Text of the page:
Pace/Wildenstein founder Arne Glimcher has a commentary on the art market on the DailyBeast.com today. What he wants to say about the art market isn’t entirely clear. But let’s go through some of his points and see if we can make sense of them. After all, what Glimcher knows about the art market is valuable.
Is Glimcher sincere in this comment on the small auction catalogues? Few commenters have expressed an expectation of strong sales, even distressed sales. Or is this a straw man?
For one thing, everyone expected an avalanche of art to come to market—especially from the collections of hedge-fund guys and real-estate moguls whose fortunes dissolved even more rapidly than they were made. We anticipated auction catalogs stacked liked skyscrapers, but we were wrong.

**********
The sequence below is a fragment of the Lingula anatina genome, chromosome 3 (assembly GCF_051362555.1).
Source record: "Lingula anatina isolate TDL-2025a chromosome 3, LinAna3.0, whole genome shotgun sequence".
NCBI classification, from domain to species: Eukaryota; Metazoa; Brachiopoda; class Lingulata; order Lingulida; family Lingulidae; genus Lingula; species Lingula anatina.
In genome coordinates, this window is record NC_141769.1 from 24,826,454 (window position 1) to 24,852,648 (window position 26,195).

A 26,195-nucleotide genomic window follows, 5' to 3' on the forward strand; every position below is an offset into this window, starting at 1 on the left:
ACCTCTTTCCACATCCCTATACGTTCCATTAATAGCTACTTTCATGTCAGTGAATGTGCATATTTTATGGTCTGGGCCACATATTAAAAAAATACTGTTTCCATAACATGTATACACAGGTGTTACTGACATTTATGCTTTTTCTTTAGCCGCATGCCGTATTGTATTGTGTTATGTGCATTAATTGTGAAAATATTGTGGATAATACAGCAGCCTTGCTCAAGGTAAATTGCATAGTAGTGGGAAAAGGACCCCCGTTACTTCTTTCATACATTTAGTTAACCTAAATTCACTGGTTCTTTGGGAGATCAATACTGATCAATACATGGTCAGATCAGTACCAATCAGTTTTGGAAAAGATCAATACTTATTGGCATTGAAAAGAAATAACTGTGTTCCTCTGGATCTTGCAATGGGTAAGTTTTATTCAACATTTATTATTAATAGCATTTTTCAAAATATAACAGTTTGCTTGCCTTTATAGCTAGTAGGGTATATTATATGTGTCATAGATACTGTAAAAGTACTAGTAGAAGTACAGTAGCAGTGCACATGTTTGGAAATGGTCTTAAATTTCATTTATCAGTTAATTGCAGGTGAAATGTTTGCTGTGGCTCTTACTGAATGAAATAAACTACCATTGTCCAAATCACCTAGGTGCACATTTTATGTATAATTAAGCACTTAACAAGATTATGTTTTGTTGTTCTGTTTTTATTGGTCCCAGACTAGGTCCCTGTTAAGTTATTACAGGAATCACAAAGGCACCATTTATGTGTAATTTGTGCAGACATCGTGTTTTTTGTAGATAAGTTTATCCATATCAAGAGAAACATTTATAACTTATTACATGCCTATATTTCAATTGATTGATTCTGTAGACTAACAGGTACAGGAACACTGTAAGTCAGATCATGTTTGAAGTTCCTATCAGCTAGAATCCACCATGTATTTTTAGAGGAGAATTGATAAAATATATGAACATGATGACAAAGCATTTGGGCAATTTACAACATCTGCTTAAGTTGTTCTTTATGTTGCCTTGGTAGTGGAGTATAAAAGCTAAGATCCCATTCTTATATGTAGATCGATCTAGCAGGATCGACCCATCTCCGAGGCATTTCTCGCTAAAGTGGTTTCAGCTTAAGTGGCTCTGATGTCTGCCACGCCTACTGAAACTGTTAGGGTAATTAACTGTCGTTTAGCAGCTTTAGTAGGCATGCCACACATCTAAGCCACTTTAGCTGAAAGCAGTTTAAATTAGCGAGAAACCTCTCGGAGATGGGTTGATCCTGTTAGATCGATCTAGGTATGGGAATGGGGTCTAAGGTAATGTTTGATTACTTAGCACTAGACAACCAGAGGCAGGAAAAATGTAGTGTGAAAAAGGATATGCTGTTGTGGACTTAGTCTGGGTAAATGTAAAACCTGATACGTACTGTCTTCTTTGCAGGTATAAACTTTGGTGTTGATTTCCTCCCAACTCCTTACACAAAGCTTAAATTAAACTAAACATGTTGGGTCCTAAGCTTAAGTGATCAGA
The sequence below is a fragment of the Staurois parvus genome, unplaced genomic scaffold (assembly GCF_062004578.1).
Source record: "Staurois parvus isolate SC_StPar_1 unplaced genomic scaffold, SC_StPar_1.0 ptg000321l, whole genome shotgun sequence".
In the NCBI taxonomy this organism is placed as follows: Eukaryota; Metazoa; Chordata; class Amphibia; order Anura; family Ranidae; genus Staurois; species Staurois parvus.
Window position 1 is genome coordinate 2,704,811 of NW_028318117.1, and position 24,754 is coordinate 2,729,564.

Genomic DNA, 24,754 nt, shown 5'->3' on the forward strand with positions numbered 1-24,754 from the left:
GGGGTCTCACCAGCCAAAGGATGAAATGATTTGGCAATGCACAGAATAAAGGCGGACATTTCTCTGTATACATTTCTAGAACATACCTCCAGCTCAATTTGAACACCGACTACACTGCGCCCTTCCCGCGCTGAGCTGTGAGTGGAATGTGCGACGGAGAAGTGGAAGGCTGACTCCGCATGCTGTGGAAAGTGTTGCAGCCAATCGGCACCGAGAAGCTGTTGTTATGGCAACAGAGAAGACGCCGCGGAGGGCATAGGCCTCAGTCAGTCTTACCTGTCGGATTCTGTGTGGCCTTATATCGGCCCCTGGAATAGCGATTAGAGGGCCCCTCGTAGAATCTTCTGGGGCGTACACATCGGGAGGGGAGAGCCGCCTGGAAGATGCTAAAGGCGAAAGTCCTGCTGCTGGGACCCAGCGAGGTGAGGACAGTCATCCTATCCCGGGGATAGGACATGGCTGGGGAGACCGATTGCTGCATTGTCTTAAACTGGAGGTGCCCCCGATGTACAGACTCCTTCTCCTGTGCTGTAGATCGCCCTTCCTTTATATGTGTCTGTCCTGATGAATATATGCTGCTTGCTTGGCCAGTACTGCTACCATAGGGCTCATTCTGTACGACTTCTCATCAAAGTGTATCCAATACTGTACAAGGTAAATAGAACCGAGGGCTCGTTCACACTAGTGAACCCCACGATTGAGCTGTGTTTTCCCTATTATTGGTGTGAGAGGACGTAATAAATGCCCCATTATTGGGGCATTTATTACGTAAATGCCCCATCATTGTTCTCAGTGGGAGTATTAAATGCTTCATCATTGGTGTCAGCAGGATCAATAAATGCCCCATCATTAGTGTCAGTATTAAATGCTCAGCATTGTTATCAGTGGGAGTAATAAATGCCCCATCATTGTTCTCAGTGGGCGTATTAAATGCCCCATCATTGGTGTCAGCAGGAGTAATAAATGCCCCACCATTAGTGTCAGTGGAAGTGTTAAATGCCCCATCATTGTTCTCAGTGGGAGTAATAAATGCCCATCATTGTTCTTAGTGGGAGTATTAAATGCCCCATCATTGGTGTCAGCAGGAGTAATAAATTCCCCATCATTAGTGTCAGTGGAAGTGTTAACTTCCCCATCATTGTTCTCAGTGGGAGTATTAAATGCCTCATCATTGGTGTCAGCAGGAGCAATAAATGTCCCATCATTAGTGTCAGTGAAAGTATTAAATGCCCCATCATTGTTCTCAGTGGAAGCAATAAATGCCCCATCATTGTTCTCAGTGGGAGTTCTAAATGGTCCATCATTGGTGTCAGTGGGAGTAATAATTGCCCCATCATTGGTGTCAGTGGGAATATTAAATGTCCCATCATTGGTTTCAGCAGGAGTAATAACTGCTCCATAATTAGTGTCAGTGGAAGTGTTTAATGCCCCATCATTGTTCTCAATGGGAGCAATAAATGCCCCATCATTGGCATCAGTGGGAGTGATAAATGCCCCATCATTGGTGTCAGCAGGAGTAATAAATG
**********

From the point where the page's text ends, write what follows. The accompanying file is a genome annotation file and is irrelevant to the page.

Glimcher tells us that owners of important works (not the art bought be strapped hedgies and real estate-niks mentioned above, one presumes) avoid the auction houses–especially now that guarantees are gone–to prevent any feelers for a sale from tainting the work’s eventual value:
The fact that art auctions are only a part of the art market is rarely acknowledged. Consequently, more collectors are often selling through dealers, where the work is shown privately to few clients and the sale is made without “burning” the painting. The art gallery market in total far exceeds the auction market annually, but you don’t read about it in the papers.
At the same time, the art world seems incapable of keeping a secret. Few buyers work with only one dealer and knowledge is the coin of the art world. So it is very hard to keep an offered work a secret with the army of private dealers, art advisors and other operatives all talking about what’s available.
Finally, Glimcher closes with a cautionary tale of a Jeff Koons Cracked Egg sculpture bought be a collector for $2 million but unsuited to the collectors new home. It was sold back to the dealer–you know who–who subsequently sold it to a “Russian” for $22 million. Glimcher blames this sort of vertiginous pricing on the auction prices for the Koons’s work. And he’s got a good point there.
Will the Auction Houses Get Hammered (DailyBeast.com)